As much as fabric designer Christina McLean loves her work creating fashion prints for the likes of Ginger & Smart, Sass & Bide and Willow, she’d yearned for a project that was entirely her own, something which she could linger over and get her hands dirty with.
“I’ve been working in the fashion industry for quite some time, which requires a lot of work to be done on computer,” she explains. “I was craving to get back to the handmade, and rebalance my life a bit.”
So in her spare time, Christina began painting directly on to linen, finding the process so satisfying that she launched Trade the Mark, a homewares line of textiles, ceramics and works on paper. “I make marks,” Christina explains, of the inspiration behind her business name. “Yes, I’m an artist and a designer, but basically it comes down to me making marks on things. It’s a combination of everything I do pared down.”
The textiles might be a relatively new string to her creative bow, but Christina’s stunning ceramics represent a return to her early design roots. After completing her arts degree, she and a friend started Chowk Ceramics, a successful creative venture, but after 12 years, Christina was keen for a change.
“I felt stuck,” she recalls. “Then a friend asked me, ‘What’s your dream, your passion?’. It was the best thing, because it made me stop and think.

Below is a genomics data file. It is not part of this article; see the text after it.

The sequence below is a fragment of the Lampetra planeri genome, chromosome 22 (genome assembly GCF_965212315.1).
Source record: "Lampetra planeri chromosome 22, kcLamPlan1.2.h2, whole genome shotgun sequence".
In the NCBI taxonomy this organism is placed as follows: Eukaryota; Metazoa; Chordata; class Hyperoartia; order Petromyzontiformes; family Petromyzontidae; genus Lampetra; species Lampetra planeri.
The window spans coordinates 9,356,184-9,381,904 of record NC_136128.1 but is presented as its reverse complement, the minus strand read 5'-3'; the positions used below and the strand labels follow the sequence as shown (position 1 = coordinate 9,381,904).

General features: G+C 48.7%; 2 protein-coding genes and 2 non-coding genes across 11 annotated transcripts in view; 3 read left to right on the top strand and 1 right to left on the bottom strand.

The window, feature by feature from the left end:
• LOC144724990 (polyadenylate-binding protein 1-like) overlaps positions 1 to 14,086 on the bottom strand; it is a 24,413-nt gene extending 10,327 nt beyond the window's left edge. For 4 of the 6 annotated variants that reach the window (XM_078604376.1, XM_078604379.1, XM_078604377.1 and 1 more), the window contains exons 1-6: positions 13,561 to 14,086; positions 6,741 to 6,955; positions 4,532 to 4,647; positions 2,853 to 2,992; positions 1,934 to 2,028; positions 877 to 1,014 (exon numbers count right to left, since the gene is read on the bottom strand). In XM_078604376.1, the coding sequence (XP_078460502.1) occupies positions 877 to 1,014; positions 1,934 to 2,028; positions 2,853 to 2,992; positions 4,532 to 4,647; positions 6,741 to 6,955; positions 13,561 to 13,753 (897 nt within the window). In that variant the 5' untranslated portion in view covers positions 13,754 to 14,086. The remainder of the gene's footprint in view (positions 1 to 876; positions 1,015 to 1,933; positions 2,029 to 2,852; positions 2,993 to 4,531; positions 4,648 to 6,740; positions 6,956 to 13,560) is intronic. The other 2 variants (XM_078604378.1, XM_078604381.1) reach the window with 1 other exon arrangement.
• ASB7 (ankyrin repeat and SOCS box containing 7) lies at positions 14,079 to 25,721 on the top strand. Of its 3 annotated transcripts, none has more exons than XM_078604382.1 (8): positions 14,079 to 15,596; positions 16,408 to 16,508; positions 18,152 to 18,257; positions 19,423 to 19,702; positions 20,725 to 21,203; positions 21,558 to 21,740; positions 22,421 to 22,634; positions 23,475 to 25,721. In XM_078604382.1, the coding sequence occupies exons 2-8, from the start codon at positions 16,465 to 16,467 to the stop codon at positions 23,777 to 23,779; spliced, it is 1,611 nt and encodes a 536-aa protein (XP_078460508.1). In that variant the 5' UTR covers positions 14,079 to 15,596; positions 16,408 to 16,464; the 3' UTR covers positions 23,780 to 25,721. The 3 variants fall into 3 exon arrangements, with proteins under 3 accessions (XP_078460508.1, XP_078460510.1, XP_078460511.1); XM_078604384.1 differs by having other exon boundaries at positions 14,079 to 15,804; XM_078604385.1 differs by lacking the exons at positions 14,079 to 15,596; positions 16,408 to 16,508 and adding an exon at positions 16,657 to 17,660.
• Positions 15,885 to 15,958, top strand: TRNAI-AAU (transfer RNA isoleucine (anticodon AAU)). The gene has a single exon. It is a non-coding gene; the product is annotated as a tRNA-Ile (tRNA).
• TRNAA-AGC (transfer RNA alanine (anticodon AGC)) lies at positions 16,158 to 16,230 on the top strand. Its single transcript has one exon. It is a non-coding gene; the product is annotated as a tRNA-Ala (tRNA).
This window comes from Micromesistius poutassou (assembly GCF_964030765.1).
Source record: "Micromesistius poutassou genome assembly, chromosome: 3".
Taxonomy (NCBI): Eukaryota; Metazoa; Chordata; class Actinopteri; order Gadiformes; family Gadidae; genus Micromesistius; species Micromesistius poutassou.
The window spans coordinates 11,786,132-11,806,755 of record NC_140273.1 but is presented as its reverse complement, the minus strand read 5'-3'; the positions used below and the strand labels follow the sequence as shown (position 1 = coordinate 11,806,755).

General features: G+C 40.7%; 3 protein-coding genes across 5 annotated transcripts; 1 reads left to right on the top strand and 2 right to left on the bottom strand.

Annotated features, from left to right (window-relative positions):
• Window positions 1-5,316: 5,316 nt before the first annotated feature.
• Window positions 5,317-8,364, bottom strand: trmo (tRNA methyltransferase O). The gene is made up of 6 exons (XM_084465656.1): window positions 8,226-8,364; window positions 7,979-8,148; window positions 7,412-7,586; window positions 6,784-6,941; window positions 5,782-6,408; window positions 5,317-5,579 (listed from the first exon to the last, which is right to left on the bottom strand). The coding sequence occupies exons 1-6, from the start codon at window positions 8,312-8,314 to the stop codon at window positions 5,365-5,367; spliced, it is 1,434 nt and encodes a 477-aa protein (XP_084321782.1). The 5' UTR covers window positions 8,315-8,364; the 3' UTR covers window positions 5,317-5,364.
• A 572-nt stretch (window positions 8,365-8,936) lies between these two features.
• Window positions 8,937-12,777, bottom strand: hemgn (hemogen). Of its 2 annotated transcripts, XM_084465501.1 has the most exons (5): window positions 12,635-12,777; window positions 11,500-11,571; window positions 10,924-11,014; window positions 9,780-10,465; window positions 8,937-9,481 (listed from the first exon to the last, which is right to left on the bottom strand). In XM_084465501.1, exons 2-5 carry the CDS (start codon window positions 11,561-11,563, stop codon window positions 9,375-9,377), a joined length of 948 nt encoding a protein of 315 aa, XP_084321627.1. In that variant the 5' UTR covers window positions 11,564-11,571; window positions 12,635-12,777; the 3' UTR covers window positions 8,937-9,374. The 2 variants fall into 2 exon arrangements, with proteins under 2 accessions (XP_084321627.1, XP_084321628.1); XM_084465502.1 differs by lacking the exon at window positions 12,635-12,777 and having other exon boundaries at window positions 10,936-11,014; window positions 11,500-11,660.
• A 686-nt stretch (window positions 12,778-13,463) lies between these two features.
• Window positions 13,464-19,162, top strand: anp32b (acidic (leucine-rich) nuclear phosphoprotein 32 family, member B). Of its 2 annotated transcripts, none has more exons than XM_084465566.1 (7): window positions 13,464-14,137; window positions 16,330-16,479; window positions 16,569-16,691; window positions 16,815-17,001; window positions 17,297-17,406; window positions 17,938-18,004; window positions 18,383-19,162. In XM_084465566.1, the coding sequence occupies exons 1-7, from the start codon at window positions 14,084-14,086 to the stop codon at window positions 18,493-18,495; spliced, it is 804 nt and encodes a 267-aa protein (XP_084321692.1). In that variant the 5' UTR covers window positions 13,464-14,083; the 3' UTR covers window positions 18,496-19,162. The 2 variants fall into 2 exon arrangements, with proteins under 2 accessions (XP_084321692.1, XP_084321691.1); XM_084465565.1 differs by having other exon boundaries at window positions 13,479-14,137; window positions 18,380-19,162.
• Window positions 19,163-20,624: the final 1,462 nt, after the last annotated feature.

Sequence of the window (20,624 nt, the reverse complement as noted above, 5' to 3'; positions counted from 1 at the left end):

The answer was textiles. Whenever I’ve travelled, I’ve always bought textiles. Hand-woven, hand-dyed … I just have a love of them. I didn’t know what being a textile designer would involve, or if there were jobs out there, but I knew I wanted to go in that direction.”
One post-graduate degree in design later, Christina now divides her time between her work for celebrated fashion designers and her own creations, which she produces from her inner Sydney studio. Here, lengths of linen, dripping in tones of rich cobalt, indigo, navy and black and white, with bursts of orange and pink, come vibrantly to life.
With paintbrushes and dyes at hand, Christina climbs up and down a ladder, transforming the fabric into works of art. “Sometimes I have an idea of what I want to do but the fabric basically leads me,” she says, surrounded by freshly coloured linen hanging from the ceiling. “It’s the same with clay.”
Blue in its deepest hues is the constant in her work. “It’s always indigo, but with pinks or oranges,” she explains. “I’m obsessed with this colour palette at the moment. It’s fresh, it’s steeped in tradition, it’s calming in your home. I work with all different hues, from bright ultra-marine to the dirty-black indigo as well.”
Her hand-thrown ceramics work the same colours. “I love plants and couldn’t find any pots that I liked, so I started making my own,” explains Christina of her revived love for clay. She has since added other vessels and platters to her range. “They’re all one-off pieces. Opening the kiln at the end of a firing is amazing!”
Fashion remains the main event in her body of work, yet Christina relishes the challenge of creating her own pieces. “While I love developing prints with fashion designers and I always beam when I see one of my designs on the catwalk, that side of my work involves a lot of staring at a screen,” she says. “Trade the Mark is a lot more organic, more free, nothing to do with trends. I can completely sink my teeth into doing exactly what I want to do.”